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Alt-J Feeling No Pressure for 'An Awesome Wave' Follow-Up

But they have done some demos

Alt-J
Noah Kalina
September 18, 2013 5:00 PM ET

As recently as this past June, touring America remained a foreign experience for the members of alt-J. "I feel like we're a bit more exotic here," they said at the time. But after a festival-heavy summer spent slaying audiences at Bonnaroo, Governor’s Ball and Lollapalooza, the British quartet feels right at home on this side of the pond.

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"It's starting to feel very familiar to us which is quite cool, really," keyboardist Gus Unger-Hamilton tells Rolling Stone of the band's recent string of shows, which support their Mercury Prize-winning debut album An Awesome Wave. "It's nice that we're establishing ourselves now to the extent that we go to gigs and we see the same fans we've met before."

The band did spend some time this summer in the studio laying down new demos, sessions Unger-Hamilton says went "really, really good." But the musician says alt-J are in the fortunate position of being able to take their time before releasing new music. "There's no pressure," he explains. When their current tour ends, he says, the band will "take a bit of breathing time" before regrouping to record their second album.

Alt-J has tried writing a bit on the road, but he admits that's not optimal for the band at this time. "We'd all rather wait 'til we're back in one city and able to do it like we did it before. We don't have too much pressure coming from anybody except the fans who want a new album. We haven't felt like 'Oh, crikey! We have to have a new album written by the end of the tour.'"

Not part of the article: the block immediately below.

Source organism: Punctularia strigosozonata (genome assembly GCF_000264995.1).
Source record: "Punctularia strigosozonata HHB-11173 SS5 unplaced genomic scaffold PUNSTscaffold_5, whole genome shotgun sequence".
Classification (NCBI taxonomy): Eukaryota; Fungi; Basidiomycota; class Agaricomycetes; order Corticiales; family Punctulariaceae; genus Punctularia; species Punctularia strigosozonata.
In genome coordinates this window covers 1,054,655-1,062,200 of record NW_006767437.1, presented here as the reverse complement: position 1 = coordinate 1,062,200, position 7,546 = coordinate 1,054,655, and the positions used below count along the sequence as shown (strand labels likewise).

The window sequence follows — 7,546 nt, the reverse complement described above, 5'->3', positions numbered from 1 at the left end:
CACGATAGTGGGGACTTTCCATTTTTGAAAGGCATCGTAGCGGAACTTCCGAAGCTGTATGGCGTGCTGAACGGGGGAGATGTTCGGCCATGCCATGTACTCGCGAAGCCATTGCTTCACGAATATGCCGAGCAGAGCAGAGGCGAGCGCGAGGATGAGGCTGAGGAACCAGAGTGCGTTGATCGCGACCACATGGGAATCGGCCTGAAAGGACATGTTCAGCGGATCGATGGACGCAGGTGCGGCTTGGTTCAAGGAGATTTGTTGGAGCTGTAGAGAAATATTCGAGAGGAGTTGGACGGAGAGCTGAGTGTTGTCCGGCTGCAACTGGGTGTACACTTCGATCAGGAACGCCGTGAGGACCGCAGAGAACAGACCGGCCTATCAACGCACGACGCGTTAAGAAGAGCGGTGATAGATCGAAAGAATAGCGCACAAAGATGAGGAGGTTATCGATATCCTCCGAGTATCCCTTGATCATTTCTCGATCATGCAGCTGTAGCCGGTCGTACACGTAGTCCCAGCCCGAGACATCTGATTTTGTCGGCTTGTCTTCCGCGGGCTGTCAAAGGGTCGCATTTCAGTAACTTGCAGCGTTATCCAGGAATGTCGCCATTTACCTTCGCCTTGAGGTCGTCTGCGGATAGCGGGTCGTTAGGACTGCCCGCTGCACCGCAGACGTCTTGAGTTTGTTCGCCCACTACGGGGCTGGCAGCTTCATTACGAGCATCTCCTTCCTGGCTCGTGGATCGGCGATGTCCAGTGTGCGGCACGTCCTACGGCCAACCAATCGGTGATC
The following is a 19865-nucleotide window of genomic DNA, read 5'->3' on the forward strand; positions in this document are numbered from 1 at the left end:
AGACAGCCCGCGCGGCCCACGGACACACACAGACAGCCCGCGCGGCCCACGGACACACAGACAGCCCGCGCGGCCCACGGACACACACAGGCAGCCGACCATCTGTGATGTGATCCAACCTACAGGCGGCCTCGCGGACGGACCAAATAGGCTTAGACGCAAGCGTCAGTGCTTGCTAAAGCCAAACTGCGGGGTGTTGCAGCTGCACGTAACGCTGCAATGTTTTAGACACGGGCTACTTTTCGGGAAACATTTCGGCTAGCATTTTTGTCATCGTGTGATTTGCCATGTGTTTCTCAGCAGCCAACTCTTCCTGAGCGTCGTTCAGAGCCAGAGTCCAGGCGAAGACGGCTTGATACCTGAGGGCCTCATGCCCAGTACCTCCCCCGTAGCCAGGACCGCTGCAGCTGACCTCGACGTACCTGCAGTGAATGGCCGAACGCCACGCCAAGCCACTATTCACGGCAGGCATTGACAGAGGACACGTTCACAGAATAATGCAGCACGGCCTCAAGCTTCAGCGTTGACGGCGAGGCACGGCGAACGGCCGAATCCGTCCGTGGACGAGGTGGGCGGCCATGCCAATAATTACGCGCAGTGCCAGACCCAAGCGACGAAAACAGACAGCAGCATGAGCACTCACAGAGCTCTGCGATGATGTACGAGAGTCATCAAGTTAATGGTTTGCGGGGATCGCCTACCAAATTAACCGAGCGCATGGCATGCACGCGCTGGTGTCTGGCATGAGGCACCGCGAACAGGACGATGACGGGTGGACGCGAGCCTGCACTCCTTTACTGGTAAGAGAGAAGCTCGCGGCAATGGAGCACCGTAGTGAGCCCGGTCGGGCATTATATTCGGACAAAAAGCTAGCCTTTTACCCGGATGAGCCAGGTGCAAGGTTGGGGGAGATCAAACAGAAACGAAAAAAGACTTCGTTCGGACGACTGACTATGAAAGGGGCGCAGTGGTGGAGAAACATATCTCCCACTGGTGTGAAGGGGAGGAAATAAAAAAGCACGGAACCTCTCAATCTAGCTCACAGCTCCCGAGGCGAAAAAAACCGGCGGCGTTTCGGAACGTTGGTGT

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It's only logical that the band wants to continue basking in the success of An Awesome Wave, which beat releases from the likes of Jessie Ware, Ben Howard, Michael Kiwanuka and Lianne La Havas for the Mercury Prize. "It was certainly a huge, huge boost to our confidence and our happiness as a band," Unger-Hamilton recalls. "It meant the world to us.”

As for this year's crop of nominees, the keyboardist has narrowed down his two favorites that he hopes will win the coveted prize. "Foals' [Holy Fire] or James Blake's [Overgrown] for me," he says without hesitation. "I love both those albums." Unger-Hamilton is also blunt regarding the recent news that My Bloody Valentine's MBV is ineligible for the Mercury Prize due to it being sold independently on the band's own website. "It's a shame," he says. "It's kind of shitty."

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